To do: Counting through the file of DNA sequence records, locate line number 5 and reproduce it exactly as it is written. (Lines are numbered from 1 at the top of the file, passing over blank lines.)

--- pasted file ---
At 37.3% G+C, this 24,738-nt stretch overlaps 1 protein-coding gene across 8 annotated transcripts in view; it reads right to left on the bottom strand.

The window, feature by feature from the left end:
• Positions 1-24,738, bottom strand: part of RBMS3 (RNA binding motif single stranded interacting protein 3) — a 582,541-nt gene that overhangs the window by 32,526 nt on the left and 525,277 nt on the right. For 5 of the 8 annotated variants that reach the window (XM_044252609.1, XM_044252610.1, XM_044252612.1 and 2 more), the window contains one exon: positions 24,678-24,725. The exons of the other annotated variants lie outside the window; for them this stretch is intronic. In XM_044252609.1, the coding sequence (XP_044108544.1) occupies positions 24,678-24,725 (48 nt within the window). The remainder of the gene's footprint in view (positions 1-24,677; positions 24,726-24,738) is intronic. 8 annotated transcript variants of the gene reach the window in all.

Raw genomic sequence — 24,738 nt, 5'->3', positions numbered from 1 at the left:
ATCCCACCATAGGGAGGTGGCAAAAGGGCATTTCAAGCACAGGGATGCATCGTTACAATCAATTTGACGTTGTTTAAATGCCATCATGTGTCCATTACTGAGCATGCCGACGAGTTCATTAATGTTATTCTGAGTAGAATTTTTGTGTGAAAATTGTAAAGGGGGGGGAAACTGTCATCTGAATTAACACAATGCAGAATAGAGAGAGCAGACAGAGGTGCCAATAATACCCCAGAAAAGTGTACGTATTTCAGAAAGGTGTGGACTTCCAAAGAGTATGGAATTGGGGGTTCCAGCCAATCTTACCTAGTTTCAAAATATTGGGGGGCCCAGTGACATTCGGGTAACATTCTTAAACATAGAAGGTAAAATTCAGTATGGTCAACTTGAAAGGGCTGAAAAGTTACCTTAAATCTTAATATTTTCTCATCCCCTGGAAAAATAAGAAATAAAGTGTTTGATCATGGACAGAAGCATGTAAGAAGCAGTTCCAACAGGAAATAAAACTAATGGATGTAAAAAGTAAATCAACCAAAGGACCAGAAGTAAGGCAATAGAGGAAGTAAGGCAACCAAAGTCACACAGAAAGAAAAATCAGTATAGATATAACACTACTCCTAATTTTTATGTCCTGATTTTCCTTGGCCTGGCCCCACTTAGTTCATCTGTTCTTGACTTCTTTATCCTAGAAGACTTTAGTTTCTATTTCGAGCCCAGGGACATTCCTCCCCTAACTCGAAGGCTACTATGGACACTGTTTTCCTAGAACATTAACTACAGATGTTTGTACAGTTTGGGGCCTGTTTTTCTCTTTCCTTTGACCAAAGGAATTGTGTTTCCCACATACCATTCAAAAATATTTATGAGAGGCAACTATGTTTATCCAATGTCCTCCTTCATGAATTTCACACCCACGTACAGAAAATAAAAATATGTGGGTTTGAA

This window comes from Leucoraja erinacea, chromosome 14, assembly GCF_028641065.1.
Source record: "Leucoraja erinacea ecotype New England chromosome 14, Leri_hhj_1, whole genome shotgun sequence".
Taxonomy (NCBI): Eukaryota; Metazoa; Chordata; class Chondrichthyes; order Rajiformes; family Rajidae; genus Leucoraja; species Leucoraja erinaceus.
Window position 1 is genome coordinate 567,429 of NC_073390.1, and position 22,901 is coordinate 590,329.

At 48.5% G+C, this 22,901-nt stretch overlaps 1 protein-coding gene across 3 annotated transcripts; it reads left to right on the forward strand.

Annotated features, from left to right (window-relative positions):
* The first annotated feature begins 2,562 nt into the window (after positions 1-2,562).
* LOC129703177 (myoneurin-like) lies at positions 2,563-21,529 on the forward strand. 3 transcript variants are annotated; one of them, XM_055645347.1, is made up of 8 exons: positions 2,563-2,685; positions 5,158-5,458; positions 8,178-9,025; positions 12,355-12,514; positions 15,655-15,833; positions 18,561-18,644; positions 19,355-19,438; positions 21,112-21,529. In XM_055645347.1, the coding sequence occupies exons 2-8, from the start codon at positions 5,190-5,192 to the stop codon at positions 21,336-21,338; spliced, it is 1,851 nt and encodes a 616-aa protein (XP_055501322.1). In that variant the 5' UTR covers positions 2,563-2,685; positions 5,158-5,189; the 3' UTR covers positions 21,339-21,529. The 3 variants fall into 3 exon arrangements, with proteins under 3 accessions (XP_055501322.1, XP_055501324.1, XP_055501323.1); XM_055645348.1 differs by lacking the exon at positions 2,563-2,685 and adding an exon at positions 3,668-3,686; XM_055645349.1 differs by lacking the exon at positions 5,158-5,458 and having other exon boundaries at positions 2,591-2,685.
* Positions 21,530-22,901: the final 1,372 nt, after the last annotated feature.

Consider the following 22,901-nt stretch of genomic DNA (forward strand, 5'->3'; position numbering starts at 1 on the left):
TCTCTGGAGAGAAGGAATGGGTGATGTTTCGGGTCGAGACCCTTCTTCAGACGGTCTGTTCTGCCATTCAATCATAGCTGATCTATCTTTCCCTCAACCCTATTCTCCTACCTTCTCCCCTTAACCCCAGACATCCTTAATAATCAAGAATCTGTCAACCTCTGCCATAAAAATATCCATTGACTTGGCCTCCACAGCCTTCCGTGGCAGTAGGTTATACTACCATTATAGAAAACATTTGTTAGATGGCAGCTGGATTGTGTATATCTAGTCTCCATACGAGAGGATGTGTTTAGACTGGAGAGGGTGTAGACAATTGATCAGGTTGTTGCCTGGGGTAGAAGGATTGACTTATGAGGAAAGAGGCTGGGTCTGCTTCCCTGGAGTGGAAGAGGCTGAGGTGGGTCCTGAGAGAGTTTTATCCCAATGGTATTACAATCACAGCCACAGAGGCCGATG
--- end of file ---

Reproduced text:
ATCCCACCATAGGGAGGTGGCAAAAGGGCATTTCAAGCACAGGGATGCATCGTTACAATCAATTTGACGTTGTTTAAATGCCATCATGTGTCCATTACTGAGCATGCCGACGAGTTCATTAATGTTATTCTGAGTAGAATTTTTGTGTGAAAATTGTAAAGGGGGGGGAAACTGTCATCTGAATTAACACAATGCAGAATAGAGAGAGCAGACAGAGGTGCCAATAATACCCCAGAAAAGTGTACGTATTTCAGAAAGGTGTGGACTTCCAAAGAGTATGGAATTGGGGGTTCCAGCCAATCTTACCTAGTTTCAAAATATTGGGGGGCCCAGTGACATTCGGGTAACATTCTTAAACATAGAAGGTAAAATTCAGTATGGTCAACTTGAAAGGGCTGAAAAGTTACCTTAAATCTTAATATTTTCTCATCCCCTGGAAAAATAAGAAATAAAGTGTTTGATCATGGACAGAAGCATGTAAGAAGCAGTTCCAACAGGAAATAAAACTAATGGATGTAAAAAGTAAATCAACCAAAGGACCAGAAGTAAGGCAATAGAGGAAGTAAGGCAACCAAAGTCACACAGAAAGAAAAATCAGTATAGATATAACACTACTCCTAATTTTTATGTCCTGATTTTCCTTGGCCTGGCCCCACTTAGTTCATCTGTTCTTGACTTCTTTATCCTAGAAGACTTTAGTTTCTATTTCGAGCCCAGGGACATTCCTCCCCTAACTCGAAGGCTACTATGGACACTGTTTTCCTAGAACATTAACTACAGATGTTTGTACAGTTTGGGGCCTGTTTTTCTCTTTCCTTTGACCAAAGGAATTGTGTTTCCCACATACCATTCAAAAATATTTATGAGAGGCAACTATGTTTATCCAATGTCCTCCTTCATGAATTTCACACCCACGTACAGAAAATAAAAATATGTGGGTTTGAA